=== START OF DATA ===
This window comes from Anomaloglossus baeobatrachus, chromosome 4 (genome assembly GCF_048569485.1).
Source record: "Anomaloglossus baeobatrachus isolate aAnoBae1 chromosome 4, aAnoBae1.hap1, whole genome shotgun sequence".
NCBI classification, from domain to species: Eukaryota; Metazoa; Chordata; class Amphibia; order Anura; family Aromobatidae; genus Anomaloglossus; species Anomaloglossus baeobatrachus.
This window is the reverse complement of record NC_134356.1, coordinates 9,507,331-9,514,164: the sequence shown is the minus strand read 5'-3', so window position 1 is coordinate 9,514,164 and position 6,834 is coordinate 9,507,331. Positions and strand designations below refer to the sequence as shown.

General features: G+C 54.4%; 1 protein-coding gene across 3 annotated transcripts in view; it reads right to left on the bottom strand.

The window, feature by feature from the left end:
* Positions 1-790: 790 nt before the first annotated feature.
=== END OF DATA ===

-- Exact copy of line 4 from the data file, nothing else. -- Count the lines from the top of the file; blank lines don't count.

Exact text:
This window is the reverse complement of record NC_134356.1, coordinates 9,507,331-9,514,164: the sequence shown is the minus strand read 5'-3', so window position 1 is coordinate 9,514,164 and position 6,834 is coordinate 9,507,331. Positions and strand designations below refer to the sequence as shown.